Ouch! How to Avoid Insect Sting Allergies
Summer nights and mosquito bites go hand in hand. Unfortunately, some of us seem to be a magnet for these annoying insects that leave us with irritating, itchy welts.
Bites from more foreboding insects, such as bees, wasps and hornets, can lead to severe reactions. They can be fatal in the most serious cases. According to the Asthma and Allergy Foundation of America, potentially life-threatening allergic reactions occur in 0.4% – 0.8% of children and 3% of adults.
Between 90 and 100 deaths per year occur from insect sting anaphylaxis, a condition that impairs breathing and can cause the body to go into shock. Latex, food allergies and medications can also cause anaphylaxis.
What’s to blame?
The insects most likely to blame when a sting leads to allergic reactions are:
- Yellow Jackets: Yellow with black bands, yellow jackets are territorial and become aggressive when their nests, made of a paper-maché material, are disturbed. They live in walls, cracks in masonry or woodpiles.
- Honeybees and bumblebees: Plumper and fuzzier than a wasp, bees aren’t aggressive and only sting when provoked. They live in "honeycombs" in hollow trees or cavities of buildings.
- Paper wasps: Mostly black or brown with yellow markings, paper wasp nests are made of paper-like material and often located under eaves, behind shutters and in shrubs or woodpiles.
- Hornets: Larger than yellow jackets but similar in appearance, hornets’ hives are also made of paper-like material. They typically live high above the ground on branches of trees, in shrubbery, on gables or in tree hollows.
- Fire Ants: For their tiny size, these stinging ants can unleash quite a punch. Often people don’t realize that they are stepping on an anthill until it’s too late.
Symptoms of serious allergic reactions
For most people, an insect sting leaves a painful, itchy, red swollen bump.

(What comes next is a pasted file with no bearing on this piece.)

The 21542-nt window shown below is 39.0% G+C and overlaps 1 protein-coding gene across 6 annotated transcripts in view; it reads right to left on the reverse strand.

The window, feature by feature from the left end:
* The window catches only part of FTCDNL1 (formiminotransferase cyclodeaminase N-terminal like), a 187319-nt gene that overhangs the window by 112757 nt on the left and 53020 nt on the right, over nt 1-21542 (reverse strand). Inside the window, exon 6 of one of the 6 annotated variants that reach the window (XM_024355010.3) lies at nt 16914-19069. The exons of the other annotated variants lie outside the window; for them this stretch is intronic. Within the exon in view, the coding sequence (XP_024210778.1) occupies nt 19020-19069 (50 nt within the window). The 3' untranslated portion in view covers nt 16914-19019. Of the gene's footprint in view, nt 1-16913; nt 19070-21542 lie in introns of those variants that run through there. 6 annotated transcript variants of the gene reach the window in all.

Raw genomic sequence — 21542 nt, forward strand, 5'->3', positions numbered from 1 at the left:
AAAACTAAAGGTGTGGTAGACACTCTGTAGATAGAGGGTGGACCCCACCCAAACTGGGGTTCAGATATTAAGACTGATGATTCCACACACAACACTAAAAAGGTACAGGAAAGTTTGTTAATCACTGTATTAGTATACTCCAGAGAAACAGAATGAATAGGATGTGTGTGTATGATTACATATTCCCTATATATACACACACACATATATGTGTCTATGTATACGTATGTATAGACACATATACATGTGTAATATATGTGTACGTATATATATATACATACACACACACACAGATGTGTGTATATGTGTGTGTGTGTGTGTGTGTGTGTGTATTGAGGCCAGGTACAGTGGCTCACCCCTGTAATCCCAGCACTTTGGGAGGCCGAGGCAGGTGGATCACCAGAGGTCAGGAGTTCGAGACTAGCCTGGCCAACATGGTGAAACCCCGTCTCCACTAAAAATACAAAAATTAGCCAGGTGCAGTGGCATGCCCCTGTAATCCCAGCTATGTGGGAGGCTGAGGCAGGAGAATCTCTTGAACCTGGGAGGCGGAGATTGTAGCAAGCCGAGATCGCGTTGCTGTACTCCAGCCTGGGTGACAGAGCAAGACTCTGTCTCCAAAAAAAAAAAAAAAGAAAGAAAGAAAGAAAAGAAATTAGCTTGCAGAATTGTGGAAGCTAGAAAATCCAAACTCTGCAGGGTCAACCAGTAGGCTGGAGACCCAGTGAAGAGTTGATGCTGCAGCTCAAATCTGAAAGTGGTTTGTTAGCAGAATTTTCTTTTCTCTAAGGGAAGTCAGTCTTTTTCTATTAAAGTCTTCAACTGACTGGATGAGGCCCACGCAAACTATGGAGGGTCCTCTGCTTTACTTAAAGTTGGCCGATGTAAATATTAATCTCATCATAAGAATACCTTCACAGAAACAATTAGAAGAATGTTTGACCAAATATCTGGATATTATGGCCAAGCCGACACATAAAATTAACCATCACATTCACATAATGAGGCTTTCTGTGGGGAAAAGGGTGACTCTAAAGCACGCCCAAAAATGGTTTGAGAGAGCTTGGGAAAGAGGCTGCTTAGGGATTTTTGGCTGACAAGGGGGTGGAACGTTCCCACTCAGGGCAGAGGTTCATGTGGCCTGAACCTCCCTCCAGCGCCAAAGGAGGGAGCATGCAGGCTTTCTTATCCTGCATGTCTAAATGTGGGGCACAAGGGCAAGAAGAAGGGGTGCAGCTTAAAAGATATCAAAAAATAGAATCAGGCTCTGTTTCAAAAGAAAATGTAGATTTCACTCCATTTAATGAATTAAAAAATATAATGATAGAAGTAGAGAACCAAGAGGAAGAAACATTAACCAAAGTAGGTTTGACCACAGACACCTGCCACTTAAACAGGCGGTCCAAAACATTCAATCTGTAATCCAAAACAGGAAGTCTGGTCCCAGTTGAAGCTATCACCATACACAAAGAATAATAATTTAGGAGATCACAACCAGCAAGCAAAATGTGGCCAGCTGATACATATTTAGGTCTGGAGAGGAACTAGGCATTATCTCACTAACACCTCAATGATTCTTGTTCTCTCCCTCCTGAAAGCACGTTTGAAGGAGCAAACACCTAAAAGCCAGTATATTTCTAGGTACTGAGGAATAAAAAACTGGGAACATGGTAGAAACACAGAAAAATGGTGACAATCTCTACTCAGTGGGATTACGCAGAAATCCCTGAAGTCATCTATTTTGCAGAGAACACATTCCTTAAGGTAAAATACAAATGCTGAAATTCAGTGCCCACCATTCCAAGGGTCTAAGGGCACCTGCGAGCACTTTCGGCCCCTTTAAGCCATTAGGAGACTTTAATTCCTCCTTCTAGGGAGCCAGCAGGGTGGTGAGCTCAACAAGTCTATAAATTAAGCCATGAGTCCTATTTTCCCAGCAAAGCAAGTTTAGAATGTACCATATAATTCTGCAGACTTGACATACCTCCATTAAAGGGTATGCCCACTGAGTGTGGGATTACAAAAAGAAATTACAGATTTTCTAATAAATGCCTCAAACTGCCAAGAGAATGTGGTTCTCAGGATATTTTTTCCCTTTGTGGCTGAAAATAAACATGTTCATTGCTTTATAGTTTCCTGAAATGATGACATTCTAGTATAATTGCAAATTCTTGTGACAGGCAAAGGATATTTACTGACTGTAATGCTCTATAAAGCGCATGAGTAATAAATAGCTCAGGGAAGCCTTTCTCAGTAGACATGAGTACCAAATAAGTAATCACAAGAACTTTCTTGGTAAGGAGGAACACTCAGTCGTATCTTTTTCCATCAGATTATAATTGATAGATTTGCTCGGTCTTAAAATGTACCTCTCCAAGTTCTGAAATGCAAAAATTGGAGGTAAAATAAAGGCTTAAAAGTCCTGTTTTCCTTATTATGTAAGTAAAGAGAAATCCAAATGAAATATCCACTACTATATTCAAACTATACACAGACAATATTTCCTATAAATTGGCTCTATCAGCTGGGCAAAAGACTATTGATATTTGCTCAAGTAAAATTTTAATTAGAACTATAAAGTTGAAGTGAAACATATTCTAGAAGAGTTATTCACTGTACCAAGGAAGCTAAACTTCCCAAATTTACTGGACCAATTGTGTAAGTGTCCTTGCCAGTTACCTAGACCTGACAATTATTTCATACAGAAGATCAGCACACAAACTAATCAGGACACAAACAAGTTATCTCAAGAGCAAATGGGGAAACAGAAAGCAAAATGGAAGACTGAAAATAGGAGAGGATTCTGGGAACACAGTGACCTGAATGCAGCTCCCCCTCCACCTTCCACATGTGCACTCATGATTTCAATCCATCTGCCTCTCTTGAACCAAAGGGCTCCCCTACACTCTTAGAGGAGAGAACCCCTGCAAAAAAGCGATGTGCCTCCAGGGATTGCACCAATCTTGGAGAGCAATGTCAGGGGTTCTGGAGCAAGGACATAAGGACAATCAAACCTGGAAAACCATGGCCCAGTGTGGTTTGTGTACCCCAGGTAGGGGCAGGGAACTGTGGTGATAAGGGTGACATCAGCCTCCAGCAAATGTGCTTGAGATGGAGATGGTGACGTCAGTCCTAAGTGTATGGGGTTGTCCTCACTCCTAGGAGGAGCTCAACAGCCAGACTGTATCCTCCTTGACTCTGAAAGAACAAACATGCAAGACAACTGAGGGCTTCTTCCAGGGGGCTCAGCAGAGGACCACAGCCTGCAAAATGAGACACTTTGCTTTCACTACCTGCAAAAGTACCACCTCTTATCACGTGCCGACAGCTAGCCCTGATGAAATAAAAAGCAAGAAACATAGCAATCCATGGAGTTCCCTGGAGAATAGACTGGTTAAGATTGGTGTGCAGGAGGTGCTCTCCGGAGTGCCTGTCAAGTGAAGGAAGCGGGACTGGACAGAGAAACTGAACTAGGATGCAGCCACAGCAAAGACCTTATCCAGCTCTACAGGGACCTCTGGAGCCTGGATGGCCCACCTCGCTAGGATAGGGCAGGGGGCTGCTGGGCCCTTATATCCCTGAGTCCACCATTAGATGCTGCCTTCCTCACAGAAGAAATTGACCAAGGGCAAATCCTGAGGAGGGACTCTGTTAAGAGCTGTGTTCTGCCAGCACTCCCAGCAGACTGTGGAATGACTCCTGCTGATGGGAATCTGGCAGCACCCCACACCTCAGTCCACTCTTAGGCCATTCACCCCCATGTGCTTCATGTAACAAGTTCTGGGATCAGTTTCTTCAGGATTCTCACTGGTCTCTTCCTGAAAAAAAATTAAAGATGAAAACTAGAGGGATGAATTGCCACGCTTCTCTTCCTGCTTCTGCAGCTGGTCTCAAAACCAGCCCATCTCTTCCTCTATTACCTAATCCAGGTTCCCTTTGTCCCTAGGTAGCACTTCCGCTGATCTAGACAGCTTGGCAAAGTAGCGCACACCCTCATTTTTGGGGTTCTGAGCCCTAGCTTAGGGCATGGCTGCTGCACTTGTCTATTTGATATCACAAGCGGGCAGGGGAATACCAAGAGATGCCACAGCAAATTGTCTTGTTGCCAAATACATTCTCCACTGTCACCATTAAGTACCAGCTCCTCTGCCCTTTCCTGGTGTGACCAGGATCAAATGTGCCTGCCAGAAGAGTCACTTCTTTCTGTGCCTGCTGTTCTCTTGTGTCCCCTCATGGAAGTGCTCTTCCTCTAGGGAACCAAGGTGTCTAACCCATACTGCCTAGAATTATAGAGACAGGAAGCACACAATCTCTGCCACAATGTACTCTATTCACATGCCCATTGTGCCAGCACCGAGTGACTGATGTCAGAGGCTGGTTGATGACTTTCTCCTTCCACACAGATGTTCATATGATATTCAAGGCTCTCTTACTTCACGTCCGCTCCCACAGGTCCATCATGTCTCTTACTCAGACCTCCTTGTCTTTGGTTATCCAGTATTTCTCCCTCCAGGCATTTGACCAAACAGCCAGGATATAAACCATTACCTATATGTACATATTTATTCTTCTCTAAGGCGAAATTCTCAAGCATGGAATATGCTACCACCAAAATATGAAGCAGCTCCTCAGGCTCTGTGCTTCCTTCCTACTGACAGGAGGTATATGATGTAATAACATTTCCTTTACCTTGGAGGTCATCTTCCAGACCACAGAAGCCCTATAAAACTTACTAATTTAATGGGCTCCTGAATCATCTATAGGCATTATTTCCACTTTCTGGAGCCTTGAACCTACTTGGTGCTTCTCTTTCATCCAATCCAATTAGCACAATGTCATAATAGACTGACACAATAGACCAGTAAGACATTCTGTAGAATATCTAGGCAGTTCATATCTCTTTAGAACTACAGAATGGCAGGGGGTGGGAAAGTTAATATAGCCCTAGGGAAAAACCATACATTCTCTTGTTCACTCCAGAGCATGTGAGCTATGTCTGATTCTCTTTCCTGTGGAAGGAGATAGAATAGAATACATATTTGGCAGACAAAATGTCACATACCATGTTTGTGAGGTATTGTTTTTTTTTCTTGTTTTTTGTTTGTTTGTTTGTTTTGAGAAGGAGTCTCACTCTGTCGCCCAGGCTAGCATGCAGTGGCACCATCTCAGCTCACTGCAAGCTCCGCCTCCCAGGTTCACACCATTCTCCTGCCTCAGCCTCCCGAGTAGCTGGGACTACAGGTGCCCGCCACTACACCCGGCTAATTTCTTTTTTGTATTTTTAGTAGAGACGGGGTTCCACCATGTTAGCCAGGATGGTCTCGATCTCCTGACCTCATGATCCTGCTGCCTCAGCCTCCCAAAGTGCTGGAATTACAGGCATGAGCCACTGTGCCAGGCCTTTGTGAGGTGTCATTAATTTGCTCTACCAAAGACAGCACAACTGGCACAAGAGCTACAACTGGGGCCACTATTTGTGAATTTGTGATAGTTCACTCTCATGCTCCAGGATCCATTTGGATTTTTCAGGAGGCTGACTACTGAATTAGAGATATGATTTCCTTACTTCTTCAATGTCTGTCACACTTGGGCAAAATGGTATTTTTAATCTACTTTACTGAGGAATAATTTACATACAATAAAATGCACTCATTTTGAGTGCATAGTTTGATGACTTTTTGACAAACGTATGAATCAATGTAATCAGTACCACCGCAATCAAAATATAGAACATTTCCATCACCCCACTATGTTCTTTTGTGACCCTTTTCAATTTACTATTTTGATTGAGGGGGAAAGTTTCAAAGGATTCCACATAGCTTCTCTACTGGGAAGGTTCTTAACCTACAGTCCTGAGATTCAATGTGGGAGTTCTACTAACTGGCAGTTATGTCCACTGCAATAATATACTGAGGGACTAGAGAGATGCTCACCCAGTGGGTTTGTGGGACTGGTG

For those with serious allergies, the first sting may not be a problem. However, the body produces antibodies called immunoglobulin E (IgE). If you’re stung again by the same type of insect, the venom interacts with the IgE antibody, setting off the allergic reaction.
The worst reactions cause anaphylaxis. Symptoms set in quickly and progress rapidly. Early symptoms can be as mild as a runny nose, a rash, itching or hives. When symptoms progress, they include:
- Swollen lips, tongue or throat
- Difficulty breathing, wheezing
- Dizziness and/or fainting
- Stomach pain, vomiting, bloating or diarrhea
- Feeling like something awful is about to happen
In severe cases, a rapid fall in blood pressure may result in shock and loss of consciousness.
Avoid allergic reactions to insect stings
If you’re stung, scraping the stinger with a nail or credit card within 30 seconds helps you avoid receiving more venom. Don’t squeeze the sac, or more venom can be released.
Insect repellant doesn’t work against stinging insects, but you can take these steps to avoid stinging insects:
- Don’t walk barefoot in the grass.
- Don’t swat flying insects. Gently brush it aside and wait for it to leave.
- Don’t drink from an open beverage can where stinging insects can hide.
- Keep outdoor food covered and trash sealed.
- Avoid sweet-smelling perfumes, lotions, hair spray or deodorant.
- Wear shoes, socks and work gloves when doing yard work.
- Work with a professional pest service to remove nests.
For people who develop these serious reactions, doctors will prescribe an EpiPen to carry at all times. The “pens” allow the person to self-inject epinephrine, a chemical that narrows blood vessels and opens airways in the lungs. The medication can reverse severe low blood pressure, wheezing, severe itching, hives and other symptoms of an allergic reaction.
Sneaky stinging insects can creep into our lives, but we can take steps to avoid the consequences and still enjoy our time outdoors.